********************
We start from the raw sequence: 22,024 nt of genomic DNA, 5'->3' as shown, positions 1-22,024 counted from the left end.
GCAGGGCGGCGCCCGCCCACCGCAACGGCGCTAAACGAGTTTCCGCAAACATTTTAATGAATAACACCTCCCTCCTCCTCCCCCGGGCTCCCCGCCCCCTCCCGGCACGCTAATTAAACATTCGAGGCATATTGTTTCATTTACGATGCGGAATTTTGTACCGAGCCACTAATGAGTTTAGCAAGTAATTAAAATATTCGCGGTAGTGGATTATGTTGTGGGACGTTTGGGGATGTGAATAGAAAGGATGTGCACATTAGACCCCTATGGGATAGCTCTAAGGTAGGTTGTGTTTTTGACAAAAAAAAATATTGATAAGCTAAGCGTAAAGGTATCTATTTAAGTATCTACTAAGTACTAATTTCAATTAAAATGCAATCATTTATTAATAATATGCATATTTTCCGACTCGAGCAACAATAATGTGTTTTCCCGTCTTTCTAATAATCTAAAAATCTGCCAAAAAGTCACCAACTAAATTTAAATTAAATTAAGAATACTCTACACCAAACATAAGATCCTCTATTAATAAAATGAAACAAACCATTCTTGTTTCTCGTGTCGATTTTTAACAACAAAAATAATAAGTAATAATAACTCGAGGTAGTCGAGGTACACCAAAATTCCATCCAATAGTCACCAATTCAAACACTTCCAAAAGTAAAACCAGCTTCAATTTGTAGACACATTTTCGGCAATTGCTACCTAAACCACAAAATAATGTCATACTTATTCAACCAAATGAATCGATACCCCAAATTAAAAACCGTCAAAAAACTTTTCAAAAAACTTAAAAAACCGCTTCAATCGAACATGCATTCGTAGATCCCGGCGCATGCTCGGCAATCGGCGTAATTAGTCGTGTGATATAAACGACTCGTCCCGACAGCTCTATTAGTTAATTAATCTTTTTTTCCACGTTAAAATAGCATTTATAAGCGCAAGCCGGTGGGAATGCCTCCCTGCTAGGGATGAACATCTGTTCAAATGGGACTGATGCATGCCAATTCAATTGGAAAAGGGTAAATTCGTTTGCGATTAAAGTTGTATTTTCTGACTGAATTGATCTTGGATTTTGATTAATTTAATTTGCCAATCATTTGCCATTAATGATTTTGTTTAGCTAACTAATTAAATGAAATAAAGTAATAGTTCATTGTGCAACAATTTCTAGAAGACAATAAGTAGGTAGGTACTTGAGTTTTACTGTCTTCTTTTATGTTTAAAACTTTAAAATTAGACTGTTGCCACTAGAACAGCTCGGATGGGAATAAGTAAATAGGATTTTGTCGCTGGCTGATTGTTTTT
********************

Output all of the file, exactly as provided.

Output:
We start from the raw sequence: 22,024 nt of genomic DNA, 5'->3' as shown, positions 1-22,024 counted from the left end.
GCAGGGCGGCGCCCGCCCACCGCAACGGCGCTAAACGAGTTTCCGCAAACATTTTAATGAATAACACCTCCCTCCTCCTCCCCCGGGCTCCCCGCCCCCTCCCGGCACGCTAATTAAACATTCGAGGCATATTGTTTCATTTACGATGCGGAATTTTGTACCGAGCCACTAATGAGTTTAGCAAGTAATTAAAATATTCGCGGTAGTGGATTATGTTGTGGGACGTTTGGGGATGTGAATAGAAAGGATGTGCACATTAGACCCCTATGGGATAGCTCTAAGGTAGGTTGTGTTTTTGACAAAAAAAAATATTGATAAGCTAAGCGTAAAGGTATCTATTTAAGTATCTACTAAGTACTAATTTCAATTAAAATGCAATCATTTATTAATAATATGCATATTTTCCGACTCGAGCAACAATAATGTGTTTTCCCGTCTTTCTAATAATCTAAAAATCTGCCAAAAAGTCACCAACTAAATTTAAATTAAATTAAGAATACTCTACACCAAACATAAGATCCTCTATTAATAAAATGAAACAAACCATTCTTGTTTCTCGTGTCGATTTTTAACAACAAAAATAATAAGTAATAATAACTCGAGGTAGTCGAGGTACACCAAAATTCCATCCAATAGTCACCAATTCAAACACTTCCAAAAGTAAAACCAGCTTCAATTTGTAGACACATTTTCGGCAATTGCTACCTAAACCACAAAATAATGTCATACTTATTCAACCAAATGAATCGATACCCCAAATTAAAAACCGTCAAAAAACTTTTCAAAAAACTTAAAAAACCGCTTCAATCGAACATGCATTCGTAGATCCCGGCGCATGCTCGGCAATCGGCGTAATTAGTCGTGTGATATAAACGACTCGTCCCGACAGCTCTATTAGTTAATTAATCTTTTTTTCCACGTTAAAATAGCATTTATAAGCGCAAGCCGGTGGGAATGCCTCCCTGCTAGGGATGAACATCTGTTCAAATGGGACTGATGCATGCCAATTCAATTGGAAAAGGGTAAATTCGTTTGCGATTAAAGTTGTATTTTCTGACTGAATTGATCTTGGATTTTGATTAATTTAATTTGCCAATCATTTGCCATTAATGATTTTGTTTAGCTAACTAATTAAATGAAATAAAGTAATAGTTCATTGTGCAACAATTTCTAGAAGACAATAAGTAGGTAGGTACTTGAGTTTTACTGTCTTCTTTTATGTTTAAAACTTTAAAATTAGACTGTTGCCACTAGAACAGCTCGGATGGGAATAAGTAAATAGGATTTTGTCGCTGGCTGATTGTTTTT